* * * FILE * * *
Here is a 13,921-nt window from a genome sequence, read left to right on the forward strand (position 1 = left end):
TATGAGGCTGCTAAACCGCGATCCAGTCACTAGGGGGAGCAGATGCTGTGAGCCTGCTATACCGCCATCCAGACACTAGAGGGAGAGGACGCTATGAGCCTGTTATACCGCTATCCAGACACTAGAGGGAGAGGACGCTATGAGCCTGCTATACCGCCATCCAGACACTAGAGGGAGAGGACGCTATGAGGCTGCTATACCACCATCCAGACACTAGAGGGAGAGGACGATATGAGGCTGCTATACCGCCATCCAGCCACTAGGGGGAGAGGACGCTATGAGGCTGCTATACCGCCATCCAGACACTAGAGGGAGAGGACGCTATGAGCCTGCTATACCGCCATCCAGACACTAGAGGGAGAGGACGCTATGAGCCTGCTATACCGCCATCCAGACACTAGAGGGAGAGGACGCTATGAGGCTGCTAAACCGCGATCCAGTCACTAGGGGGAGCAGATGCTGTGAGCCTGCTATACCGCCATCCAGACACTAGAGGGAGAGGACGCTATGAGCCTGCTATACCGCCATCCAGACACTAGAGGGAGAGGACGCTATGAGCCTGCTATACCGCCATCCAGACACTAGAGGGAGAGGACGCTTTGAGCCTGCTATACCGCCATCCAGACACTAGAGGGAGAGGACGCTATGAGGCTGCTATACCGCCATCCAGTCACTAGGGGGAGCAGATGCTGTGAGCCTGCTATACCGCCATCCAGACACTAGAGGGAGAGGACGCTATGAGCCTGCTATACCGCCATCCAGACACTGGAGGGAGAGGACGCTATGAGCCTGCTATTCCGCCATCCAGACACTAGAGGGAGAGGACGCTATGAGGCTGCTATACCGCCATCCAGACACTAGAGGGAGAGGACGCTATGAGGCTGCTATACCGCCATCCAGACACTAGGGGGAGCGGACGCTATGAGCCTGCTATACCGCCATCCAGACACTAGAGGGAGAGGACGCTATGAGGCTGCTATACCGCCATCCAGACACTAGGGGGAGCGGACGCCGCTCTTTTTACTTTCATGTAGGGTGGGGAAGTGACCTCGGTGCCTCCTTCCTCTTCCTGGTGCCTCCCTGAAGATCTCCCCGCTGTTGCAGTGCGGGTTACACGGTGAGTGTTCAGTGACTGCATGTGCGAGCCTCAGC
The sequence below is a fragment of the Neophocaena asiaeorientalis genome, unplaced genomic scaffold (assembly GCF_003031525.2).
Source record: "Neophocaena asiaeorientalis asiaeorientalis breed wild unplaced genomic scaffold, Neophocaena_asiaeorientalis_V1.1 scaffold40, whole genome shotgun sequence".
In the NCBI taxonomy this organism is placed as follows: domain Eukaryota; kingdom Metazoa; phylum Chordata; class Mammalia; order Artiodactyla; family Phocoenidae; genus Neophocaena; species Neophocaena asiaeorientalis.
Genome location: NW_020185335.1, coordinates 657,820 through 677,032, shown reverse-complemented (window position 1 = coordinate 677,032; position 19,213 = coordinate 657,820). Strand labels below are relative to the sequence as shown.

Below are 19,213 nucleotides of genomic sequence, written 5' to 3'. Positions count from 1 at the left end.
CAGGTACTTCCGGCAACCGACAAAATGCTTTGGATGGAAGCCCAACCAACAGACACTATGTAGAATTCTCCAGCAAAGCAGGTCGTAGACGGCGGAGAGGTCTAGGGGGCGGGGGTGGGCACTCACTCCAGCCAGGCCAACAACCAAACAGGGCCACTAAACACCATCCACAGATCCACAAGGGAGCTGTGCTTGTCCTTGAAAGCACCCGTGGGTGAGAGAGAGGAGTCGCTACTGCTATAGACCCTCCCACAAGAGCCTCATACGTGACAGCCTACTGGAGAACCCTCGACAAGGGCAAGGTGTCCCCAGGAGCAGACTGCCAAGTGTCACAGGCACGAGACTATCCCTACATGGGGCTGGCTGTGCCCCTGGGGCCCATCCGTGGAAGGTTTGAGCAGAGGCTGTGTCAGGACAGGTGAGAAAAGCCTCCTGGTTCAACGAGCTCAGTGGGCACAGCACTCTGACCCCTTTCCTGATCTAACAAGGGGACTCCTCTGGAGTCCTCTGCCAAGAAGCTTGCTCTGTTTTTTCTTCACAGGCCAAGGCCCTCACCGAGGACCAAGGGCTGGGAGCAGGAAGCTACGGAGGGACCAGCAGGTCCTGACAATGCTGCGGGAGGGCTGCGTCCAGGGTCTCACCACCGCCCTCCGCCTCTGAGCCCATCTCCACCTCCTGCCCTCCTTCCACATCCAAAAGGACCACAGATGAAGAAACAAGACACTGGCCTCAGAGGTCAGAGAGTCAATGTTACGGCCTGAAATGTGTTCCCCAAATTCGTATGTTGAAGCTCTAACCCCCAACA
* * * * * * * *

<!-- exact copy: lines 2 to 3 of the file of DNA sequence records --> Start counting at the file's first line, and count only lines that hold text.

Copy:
TATGAGGCTGCTAAACCGCGATCCAGTCACTAGGGGGAGCAGATGCTGTGAGCCTGCTATACCGCCATCCAGACACTAGAGGGAGAGGACGCTATGAGCCTGTTATACCGCTATCCAGACACTAGAGGGAGAGGACGCTATGAGCCTGCTATACCGCCATCCAGACACTAGAGGGAGAGGACGCTATGAGGCTGCTATACCACCATCCAGACACTAGAGGGAGAGGACGATATGAGGCTGCTATACCGCCATCCAGCCACTAGGGGGAGAGGACGCTATGAGGCTGCTATACCGCCATCCAGACACTAGAGGGAGAGGACGCTATGAGCCTGCTATACCGCCATCCAGACACTAGAGGGAGAGGACGCTATGAGCCTGCTATACCGCCATCCAGACACTAGAGGGAGAGGACGCTATGAGGCTGCTAAACCGCGATCCAGTCACTAGGGGGAGCAGATGCTGTGAGCCTGCTATACCGCCATCCAGACACTAGAGGGAGAGGACGCTATGAGCCTGCTATACCGCCATCCAGACACTAGAGGGAGAGGACGCTATGAGCCTGCTATACCGCCATCCAGACACTAGAGGGAGAGGACGCTTTGAGCCTGCTATACCGCCATCCAGACACTAGAGGGAGAGGACGCTATGAGGCTGCTATACCGCCATCCAGTCACTAGGGGGAGCAGATGCTGTGAGCCTGCTATACCGCCATCCAGACACTAGAGGGAGAGGACGCTATGAGCCTGCTATACCGCCATCCAGACACTGGAGGGAGAGGACGCTATGAGCCTGCTATTCCGCCATCCAGACACTAGAGGGAGAGGACGCTATGAGGCTGCTATACCGCCATCCAGACACTAGAGGGAGAGGACGCTATGAGGCTGCTATACCGCCATCCAGACACTAGGGGGAGCGGACGCTATGAGCCTGCTATACCGCCATCCAGACACTAGAGGGAGAGGACGCTATGAGGCTGCTATACCGCCATCCAGACACTAGGGGGAGCGGACGCCGCTCTTTTTACTTTCATGTAGGGTGGGGAAGTGACCTCGGTGCCTCCTTCCTCTTCCTGGTGCCTCCCTGAAGATCTCCCCGCTGTTGCAGTGCGGGTTACACGGTGAGTGTTCAGTGACTGCATGTGCGAGCCTCAGC
The sequence below is a fragment of the Neophocaena asiaeorientalis genome, unplaced genomic scaffold (assembly GCF_003031525.2).